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28th January 1944

On 28 January 1944, an Allied bombing destroyed the Allerona railway bridge, near Orvieto, in Umbria.

At the time of the bombing, the bridge was occupied by a German train, carrying about 1500 Allied prisoners from the Fara Sabina prison camp to Germany. It was a massacre.

The local elders still vividly remember that terrible day, but it seemed completely forgotten in the larger history.

A year and a half ago, thanks to the lucky discovery in an auction of some photos taken just after the bombing by an Austrian soldier stationed in Orvieto in 1944, a new interest in the affair was rekindled, bringing it to the attention of national and international public opinion.

The back of the pictures shows the handwritten recollections of the soldier, an eyewitness of the tragedy; their documentary value therefore becomes very important.

You can find the pictures here, with several additional details.

Thanks to the initiative of the members of "Giugno 44" Cultural Association, with the support of the Italian Army General Franco Stella, a British veteran of Anzio landing, Harry Shindler, representative in Italy of the Italy Star Association, the association of the Second World War Italian Campaign British veterans, and Marco Patucchi, La Repubblica journalist and author of several books, have become interested in the story.

Shindler and Patucchi have done archival research in London to reconstruct the event, and this activity has produced a chapter of their book entitled "La mia guerra non finita" ("My War is Not Over"), published by Dalai Editore.

Along with the publication of the book, a page of La Repubblica has been dedicated to it and, in particular, to the story of the Allerona railroad bridge (click image to enlarge). You can read here the online version of the article.

Sue Finley is a journalist from New Jersey and she is the daughter of an American soldier, Richard Morris, who was on the train and managed to escape during the bombing. Hidden in the countryside of the area, he joined advancing Allies when the war front reached Umbria in June 1944. She has found online our research, and sent us a manuscript of his father with many interesting details about the story. Soon the book will be published, to collect funds for the monument to be placed on January 28, 2012 on the site of the tragedy.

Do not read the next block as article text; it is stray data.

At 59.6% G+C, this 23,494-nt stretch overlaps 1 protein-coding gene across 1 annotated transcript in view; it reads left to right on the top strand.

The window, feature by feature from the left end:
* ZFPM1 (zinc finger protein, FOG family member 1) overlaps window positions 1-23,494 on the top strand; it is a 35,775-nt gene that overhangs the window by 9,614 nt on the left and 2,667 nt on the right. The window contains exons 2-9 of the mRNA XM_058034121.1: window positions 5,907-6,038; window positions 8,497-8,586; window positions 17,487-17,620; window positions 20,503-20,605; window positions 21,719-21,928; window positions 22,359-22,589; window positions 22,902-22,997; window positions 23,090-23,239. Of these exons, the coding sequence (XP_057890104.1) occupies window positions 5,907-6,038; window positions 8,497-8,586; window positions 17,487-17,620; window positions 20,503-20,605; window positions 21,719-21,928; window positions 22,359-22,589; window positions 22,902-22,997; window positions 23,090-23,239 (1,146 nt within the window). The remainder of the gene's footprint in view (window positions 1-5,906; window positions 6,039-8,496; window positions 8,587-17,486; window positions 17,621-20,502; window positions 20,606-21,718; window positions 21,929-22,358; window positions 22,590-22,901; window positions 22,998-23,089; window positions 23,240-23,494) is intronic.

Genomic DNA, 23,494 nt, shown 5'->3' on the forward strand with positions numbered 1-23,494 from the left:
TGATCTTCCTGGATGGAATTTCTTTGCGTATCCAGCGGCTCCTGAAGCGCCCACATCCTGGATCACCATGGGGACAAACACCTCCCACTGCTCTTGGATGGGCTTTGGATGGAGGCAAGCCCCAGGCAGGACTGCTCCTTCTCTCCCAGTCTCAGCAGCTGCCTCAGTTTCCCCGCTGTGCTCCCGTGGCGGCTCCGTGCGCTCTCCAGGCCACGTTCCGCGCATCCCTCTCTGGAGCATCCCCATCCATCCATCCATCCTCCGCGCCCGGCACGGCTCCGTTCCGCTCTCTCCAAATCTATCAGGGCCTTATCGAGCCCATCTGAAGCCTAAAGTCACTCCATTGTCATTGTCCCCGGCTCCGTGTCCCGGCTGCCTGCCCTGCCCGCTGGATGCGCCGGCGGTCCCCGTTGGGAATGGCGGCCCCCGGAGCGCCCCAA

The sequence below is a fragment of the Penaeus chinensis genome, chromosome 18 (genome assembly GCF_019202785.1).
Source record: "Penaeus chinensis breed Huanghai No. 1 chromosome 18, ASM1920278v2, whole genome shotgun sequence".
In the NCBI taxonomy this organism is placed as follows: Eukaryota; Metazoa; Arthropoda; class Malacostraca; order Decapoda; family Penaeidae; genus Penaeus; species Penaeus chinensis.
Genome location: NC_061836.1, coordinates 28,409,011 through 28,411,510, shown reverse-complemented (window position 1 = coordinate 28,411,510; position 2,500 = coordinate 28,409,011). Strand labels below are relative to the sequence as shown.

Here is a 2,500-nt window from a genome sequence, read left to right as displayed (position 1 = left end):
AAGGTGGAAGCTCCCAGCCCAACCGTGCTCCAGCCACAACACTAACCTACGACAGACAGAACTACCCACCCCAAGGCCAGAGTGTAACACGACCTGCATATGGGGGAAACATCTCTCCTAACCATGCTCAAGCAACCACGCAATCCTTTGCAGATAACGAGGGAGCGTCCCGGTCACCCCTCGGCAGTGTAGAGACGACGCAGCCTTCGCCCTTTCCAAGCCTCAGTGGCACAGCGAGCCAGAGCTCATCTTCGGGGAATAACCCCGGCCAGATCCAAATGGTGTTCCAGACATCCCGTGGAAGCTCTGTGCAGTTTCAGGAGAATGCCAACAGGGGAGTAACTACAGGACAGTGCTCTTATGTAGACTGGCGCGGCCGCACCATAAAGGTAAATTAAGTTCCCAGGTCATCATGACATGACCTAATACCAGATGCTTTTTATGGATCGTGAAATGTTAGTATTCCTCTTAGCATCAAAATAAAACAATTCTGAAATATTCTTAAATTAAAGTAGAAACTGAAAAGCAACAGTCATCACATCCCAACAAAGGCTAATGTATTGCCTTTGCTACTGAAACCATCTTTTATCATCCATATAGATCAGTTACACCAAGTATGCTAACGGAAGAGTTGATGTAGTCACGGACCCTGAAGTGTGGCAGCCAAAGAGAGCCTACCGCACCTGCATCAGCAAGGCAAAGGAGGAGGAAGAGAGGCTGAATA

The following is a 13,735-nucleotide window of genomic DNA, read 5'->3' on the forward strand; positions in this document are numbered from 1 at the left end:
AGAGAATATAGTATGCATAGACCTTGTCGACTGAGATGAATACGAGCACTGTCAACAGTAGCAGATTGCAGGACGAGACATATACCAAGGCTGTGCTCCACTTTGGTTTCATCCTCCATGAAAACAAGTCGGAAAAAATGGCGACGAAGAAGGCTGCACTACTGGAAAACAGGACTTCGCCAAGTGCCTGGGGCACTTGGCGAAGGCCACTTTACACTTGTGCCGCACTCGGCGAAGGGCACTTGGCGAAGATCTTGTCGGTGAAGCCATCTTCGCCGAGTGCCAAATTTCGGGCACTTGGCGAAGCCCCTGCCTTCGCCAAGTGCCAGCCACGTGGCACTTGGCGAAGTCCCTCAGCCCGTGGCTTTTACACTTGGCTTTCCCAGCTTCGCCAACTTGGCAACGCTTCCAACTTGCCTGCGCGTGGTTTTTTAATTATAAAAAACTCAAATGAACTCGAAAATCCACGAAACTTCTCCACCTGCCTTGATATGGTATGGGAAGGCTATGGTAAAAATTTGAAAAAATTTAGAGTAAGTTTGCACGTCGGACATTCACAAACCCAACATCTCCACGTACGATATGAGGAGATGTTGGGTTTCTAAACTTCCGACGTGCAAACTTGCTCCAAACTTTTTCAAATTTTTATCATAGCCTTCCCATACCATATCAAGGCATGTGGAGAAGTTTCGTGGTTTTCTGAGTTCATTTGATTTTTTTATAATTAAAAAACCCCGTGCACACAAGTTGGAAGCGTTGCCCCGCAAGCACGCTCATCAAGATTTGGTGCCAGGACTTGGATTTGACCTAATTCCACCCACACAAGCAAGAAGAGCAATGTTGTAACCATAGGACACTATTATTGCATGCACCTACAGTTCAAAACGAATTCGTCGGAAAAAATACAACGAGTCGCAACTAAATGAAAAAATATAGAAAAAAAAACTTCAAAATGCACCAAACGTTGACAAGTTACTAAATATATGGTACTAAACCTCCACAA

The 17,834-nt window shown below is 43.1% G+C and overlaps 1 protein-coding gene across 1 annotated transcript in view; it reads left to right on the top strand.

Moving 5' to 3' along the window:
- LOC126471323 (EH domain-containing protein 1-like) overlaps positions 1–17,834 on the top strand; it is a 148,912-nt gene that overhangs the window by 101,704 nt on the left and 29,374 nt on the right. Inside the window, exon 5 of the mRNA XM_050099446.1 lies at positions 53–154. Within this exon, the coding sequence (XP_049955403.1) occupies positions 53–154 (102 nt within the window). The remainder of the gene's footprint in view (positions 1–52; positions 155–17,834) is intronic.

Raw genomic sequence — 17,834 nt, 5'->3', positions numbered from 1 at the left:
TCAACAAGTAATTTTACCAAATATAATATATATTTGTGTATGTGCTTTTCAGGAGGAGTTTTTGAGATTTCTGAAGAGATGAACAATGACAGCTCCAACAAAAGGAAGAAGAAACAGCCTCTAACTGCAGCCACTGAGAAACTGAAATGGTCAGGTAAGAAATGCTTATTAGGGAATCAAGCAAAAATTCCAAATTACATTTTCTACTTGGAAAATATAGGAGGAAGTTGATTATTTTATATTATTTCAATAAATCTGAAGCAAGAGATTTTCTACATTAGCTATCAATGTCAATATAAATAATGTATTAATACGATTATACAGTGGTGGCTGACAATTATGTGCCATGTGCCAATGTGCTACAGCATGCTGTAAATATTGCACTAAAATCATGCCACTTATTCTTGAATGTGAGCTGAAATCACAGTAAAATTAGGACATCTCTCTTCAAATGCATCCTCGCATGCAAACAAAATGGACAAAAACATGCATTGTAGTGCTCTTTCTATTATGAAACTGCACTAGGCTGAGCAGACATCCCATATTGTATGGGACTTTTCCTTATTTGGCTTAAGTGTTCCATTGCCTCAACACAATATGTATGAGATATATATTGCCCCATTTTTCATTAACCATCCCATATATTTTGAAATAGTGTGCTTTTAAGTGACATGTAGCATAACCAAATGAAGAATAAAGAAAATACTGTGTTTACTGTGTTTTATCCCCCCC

Meanwhile other researchers, notably Claudio Biscarini and Janet Kinrade Dethick, gave further valuable contributions to the research on the event. In particular the work of Janet and her colleagues from the Association "Friends of Orvieto Cemetery", which encompasses many British citizens currently resident in Italy, is available here.

Janet's work in particular has allowed to track, in England, the United States and South Africa, the relatives of victims and survivors of the bombing of the train; she even recently met in England a survivor, now ninety years old.

28 January 2012

On January 28, 2012 a monument has been inaugurated to commemorate the 400 victims of the train. The monument has been placed on the site of the massacre.

The Art Institute of Orvieto worked on the design of the monument.

Representatives from the British, the American and the South African embassies were present at the ceremony; these were in fact the nationalities of the prisoners on the train.

Even the municipal governments of Orvieto, Allerona, Castel Viscardo and Montegabbione have joined the initiative.

Rai Storia

On October 19th, 2013 a nice documentary dedicated to the story of the Allerona railroad bridge bombing has been aired on Rai Storia (channel 54 on digital terrestrial platform or channel 805 on Sky) in R.A.M. - Ricerca, Archivio, Memoria, the new magazine on twentieth century.

Based on the testimonies of Harry Shindler, Marco Patucchi and Fabio Roncella, the brilliant director Matteo Berdini has done an excellent work. The documentary goes from minute 01:38 to minute 15:33 in the sixth episode of the magazine, visible below.

In the final part, Harry Shindler quotes with emotion the memorial phrase written on the monument; we join that emotion remembering the author of the phrase, professor Alfredo Roncella, greeted for the last time just the day before the airing of the documentary. Thanks, Prof!

Fabio Roncella


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[October 19th, 2013]
New documentary on RAI Storia!

[January 28th, 2012]
Monument unveiling at the site of the bridge! A report is online here.

[January 10th, 2012]
Presentation to the mayors of the selected project.

[December 24th, 2011]
The projects are online here!

[December 20th, 2011]
Presentation of the projects made by students of the Art School.

[December 9th, 2011]
Inspection of the bridge with students and teachers of the Art School.

[June 18th, 2011]
We remember the bombing of January 28, 1944 with conferences in Orvieto and Montegabbione.
You can find an abstract here.